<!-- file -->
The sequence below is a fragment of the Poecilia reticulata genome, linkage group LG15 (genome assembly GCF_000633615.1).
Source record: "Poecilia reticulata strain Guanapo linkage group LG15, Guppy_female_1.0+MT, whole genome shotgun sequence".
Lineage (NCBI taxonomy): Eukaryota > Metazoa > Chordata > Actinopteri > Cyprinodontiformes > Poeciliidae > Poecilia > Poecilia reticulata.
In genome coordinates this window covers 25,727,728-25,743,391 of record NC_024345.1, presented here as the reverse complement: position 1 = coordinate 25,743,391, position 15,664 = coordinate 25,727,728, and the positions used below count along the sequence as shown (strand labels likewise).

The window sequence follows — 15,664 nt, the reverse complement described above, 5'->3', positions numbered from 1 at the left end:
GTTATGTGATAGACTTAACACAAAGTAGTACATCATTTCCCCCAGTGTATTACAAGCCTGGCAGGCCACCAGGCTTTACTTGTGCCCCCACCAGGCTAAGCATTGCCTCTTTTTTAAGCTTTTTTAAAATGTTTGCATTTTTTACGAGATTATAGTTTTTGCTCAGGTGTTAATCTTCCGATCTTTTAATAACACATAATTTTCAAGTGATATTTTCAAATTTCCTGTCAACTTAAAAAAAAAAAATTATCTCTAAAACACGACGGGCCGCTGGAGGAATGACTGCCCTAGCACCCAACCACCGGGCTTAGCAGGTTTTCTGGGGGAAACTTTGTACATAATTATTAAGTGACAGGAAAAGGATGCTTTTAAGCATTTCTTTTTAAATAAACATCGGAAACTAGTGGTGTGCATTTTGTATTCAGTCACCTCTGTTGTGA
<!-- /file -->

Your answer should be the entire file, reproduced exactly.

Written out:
The sequence below is a fragment of the Poecilia reticulata genome, linkage group LG15 (genome assembly GCF_000633615.1).
Source record: "Poecilia reticulata strain Guanapo linkage group LG15, Guppy_female_1.0+MT, whole genome shotgun sequence".
Lineage (NCBI taxonomy): Eukaryota > Metazoa > Chordata > Actinopteri > Cyprinodontiformes > Poeciliidae > Poecilia > Poecilia reticulata.
In genome coordinates this window covers 25,727,728-25,743,391 of record NC_024345.1, presented here as the reverse complement: position 1 = coordinate 25,743,391, position 15,664 = coordinate 25,727,728, and the positions used below count along the sequence as shown (strand labels likewise).

The window sequence follows — 15,664 nt, the reverse complement described above, 5'->3', positions numbered from 1 at the left end:
GTTATGTGATAGACTTAACACAAAGTAGTACATCATTTCCCCCAGTGTATTACAAGCCTGGCAGGCCACCAGGCTTTACTTGTGCCCCCACCAGGCTAAGCATTGCCTCTTTTTTAAGCTTTTTTAAAATGTTTGCATTTTTTACGAGATTATAGTTTTTGCTCAGGTGTTAATCTTCCGATCTTTTAATAACACATAATTTTCAAGTGATATTTTCAAATTTCCTGTCAACTTAAAAAAAAAAAATTATCTCTAAAACACGACGGGCCGCTGGAGGAATGACTGCCCTAGCACCCAACCACCGGGCTTAGCAGGTTTTCTGGGGGAAACTTTGTACATAATTATTAAGTGACAGGAAAAGGATGCTTTTAAGCATTTCTTTTTAAATAAACATCGGAAACTAGTGGTGTGCATTTTGTATTCAGTCACCTCTGTTGTGA